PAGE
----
Monday, July 21, 2014

The Impact of Nintendo’s Amiibo Figurines

amiibo figurines
Image credit: technobuffalo.com
Nintendo’s E3 announcement of their amiibo figurines has certainly generated some positive buzz for Nintendo. Designed as smart toys in the shape of some of your favorite, familiar Nintendo characters, amiibo toys are imbedded with a chip that will store gamer information and unlock special features when you use them. We’ve seen this before from the likes of Disney Infinity, for example, but the main difference here is that amiibo figures will be useable in a variety of games, giving Nintendo the chance to bring in a whole new customer base interested in a cohesive, personalized gaming experience. What if this tactic was carried over to some non-Nintendo companies? It’s easy to look at the potential this could have across multiple games from the same developer. In this post, we consider the possibilities.*

Rockstar is the first company that comes to mind. While these game developers are most famously known for their genre-defining third person sandbox games in the Grand Theft Auto series, they’ve also dipped their toes in other games like the Red Dead series. Imagine if zooming around a bustling metropolis in Grand Theft Auto with a high degree of driving precision could allow you to more easily explore the Old West on horseback in Red Dead Redemption.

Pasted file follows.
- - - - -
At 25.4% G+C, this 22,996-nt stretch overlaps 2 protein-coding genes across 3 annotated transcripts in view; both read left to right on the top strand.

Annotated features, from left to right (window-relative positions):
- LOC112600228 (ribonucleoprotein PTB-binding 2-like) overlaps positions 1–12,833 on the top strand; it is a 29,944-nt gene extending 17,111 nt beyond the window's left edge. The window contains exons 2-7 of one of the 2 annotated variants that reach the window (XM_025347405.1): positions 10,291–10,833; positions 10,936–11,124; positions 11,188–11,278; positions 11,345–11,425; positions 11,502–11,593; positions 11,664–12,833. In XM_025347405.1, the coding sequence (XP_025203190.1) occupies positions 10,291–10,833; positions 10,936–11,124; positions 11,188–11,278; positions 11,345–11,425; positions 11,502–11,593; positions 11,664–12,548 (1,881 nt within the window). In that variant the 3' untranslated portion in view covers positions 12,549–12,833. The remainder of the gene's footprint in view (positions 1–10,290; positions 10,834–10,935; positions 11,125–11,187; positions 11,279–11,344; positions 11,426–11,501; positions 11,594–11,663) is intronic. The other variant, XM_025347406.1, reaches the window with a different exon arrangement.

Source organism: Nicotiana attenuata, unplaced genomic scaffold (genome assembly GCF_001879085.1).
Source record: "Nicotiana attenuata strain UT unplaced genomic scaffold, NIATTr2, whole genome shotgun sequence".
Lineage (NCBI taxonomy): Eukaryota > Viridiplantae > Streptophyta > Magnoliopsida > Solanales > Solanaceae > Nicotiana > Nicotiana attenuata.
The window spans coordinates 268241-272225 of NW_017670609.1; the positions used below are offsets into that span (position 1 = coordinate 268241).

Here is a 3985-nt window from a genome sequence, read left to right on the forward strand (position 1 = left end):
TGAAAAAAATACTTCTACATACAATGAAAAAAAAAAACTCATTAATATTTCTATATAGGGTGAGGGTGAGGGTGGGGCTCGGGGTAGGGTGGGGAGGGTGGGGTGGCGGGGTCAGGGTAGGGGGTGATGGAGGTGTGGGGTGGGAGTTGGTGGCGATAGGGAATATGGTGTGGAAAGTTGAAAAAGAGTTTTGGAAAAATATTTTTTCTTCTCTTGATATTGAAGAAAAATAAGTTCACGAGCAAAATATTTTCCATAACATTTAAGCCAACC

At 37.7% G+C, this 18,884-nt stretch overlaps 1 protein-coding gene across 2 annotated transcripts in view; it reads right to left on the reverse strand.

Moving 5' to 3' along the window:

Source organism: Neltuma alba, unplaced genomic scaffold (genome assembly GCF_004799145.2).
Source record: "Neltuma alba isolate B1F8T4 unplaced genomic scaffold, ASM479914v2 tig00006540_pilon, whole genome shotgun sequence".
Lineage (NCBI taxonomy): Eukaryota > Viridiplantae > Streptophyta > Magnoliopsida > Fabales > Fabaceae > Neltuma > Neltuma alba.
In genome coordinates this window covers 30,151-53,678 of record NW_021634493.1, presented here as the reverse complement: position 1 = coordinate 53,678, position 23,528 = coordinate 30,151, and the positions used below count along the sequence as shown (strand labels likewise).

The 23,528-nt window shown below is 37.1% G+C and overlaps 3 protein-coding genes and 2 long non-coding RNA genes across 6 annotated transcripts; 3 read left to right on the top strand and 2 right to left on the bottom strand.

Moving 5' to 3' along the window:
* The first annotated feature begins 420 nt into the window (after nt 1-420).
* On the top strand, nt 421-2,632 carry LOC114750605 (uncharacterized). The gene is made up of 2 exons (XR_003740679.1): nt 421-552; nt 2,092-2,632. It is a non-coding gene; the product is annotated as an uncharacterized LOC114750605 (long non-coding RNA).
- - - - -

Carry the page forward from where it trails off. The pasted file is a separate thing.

We can imagine a game developed by Bioware where your previous skills of persuasion and likeability in Mass Effect could give you a leg up on conversational skills in the new game. Same goes for any battle elements. Good with technical things like hacking computers and controlling droids in the ME universe? Maybe that translates to better lockpicking skills in Dragon Age.

What about a Bethesda series of figurines? (Hint hint – We know a company that makes those!) Your proficiency with a pistol in Fallout New Vegas could transfer over to ranged weapons like bows and arrows in Skyrim, or your sneaking skill in Dishonored could improve your stealthy ability to steal items in Fallout.

The overall thought is that amiibo looks like a pretty neat way for Nintendo to encourage cross-franchise gaming. It’s a fun spin on the achievement/trophy/DLC craze while remaining uniquely Nintendo. How successful it ends up being will certainly have an impact on competing video game developers. But will it stick as an industry-wide practice? Just look how head-over-heels the gaming industry became with motion control after the Wii was introduced only to almost completely abandon the peripheral down the road. Amiibo has us here at Symbiote Studios excited, though! Nothing wrong with more gaming figurines.

*One thing we should keep in mind is that Wii U currently has no trophy/gamerscore functionality like what we see in PlayStation and Xbox. Our ideas dismiss game achievements and DLC packs and look more at cross-game player benefits.